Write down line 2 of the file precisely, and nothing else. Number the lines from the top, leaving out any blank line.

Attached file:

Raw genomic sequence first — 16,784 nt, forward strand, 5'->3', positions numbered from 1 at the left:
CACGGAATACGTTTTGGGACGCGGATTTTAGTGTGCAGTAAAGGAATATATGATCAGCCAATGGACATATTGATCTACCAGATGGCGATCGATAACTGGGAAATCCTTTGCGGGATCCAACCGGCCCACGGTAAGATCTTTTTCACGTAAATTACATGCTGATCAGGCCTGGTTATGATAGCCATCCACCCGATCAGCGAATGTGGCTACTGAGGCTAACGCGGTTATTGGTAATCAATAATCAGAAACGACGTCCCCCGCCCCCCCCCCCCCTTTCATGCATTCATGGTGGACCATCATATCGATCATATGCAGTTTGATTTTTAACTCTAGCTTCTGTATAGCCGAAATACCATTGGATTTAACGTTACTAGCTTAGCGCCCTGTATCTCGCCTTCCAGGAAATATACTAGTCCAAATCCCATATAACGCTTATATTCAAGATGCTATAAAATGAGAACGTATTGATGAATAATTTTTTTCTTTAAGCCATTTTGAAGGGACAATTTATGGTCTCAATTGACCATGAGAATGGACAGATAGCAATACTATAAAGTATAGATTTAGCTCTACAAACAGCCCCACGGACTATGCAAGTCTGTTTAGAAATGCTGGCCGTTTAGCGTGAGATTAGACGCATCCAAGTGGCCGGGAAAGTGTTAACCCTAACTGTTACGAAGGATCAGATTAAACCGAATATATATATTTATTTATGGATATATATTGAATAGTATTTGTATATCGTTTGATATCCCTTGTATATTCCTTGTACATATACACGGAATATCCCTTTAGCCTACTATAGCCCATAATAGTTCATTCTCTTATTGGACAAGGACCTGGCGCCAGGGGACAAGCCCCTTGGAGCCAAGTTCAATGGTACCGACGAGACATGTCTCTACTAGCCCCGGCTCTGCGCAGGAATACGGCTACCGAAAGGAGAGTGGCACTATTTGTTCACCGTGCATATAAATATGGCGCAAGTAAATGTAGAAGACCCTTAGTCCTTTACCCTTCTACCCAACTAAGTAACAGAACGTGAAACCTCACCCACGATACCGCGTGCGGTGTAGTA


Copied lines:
CACGGAATACGTTTTGGGACGCGGATTTTAGTGTGCAGTAAAGGAATATATGATCAGCCAATGGACATATTGATCTACCAGATGGCGATCGATAACTGGGAAATCCTTTGCGGGATCCAACCGGCCCACGGTAAGATCTTTTTCACGTAAATTACATGCTGATCAGGCCTGGTTATGATAGCCATCCACCCGATCAGCGAATGTGGCTACTGAGGCTAACGCGGTTATTGGTAATCAATAATCAGAAACGACGTCCCCCGCCCCCCCCCCCCCTTTCATGCATTCATGGTGGACCATCATATCGATCATATGCAGTTTGATTTTTAACTCTAGCTTCTGTATAGCCGAAATACCATTGGATTTAACGTTACTAGCTTAGCGCCCTGTATCTCGCCTTCCAGGAAATATACTAGTCCAAATCCCATATAACGCTTATATTCAAGATGCTATAAAATGAGAACGTATTGATGAATAATTTTTTTCTTTAAGCCATTTTGAAGGGACAATTTATGGTCTCAATTGACCATGAGAATGGACAGATAGCAATACTATAAAGTATAGATTTAGCTCTACAAACAGCCCCACGGACTATGCAAGTCTGTTTAGAAATGCTGGCCGTTTAGCGTGAGATTAGACGCATCCAAGTGGCCGGGAAAGTGTTAACCCTAACTGTTACGAAGGATCAGATTAAACCGAATATATATATTTATTTATGGATATATATTGAATAGTATTTGTATATCGTTTGATATCCCTTGTATATTCCTTGTACATATACACGGAATATCCCTTTAGCCTACTATAGCCCATAATAGTTCATTCTCTTATTGGACAAGGACCTGGCGCCAGGGGACAAGCCCCTTGGAGCCAAGTTCAATGGTACCGACGAGACATGTCTCTACTAGCCCCGGCTCTGCGCAGGAATACGGCTACCGAAAGGAGAGTGGCACTATTTGTTCACCGTGCATATAAATATGGCGCAAGTAAATGTAGAAGACCCTTAGTCCTTTACCCTTCTACCCAACTAAGTAACAGAACGTGAAACCTCACCCACGATACCGCGTGCGGTGTAGTA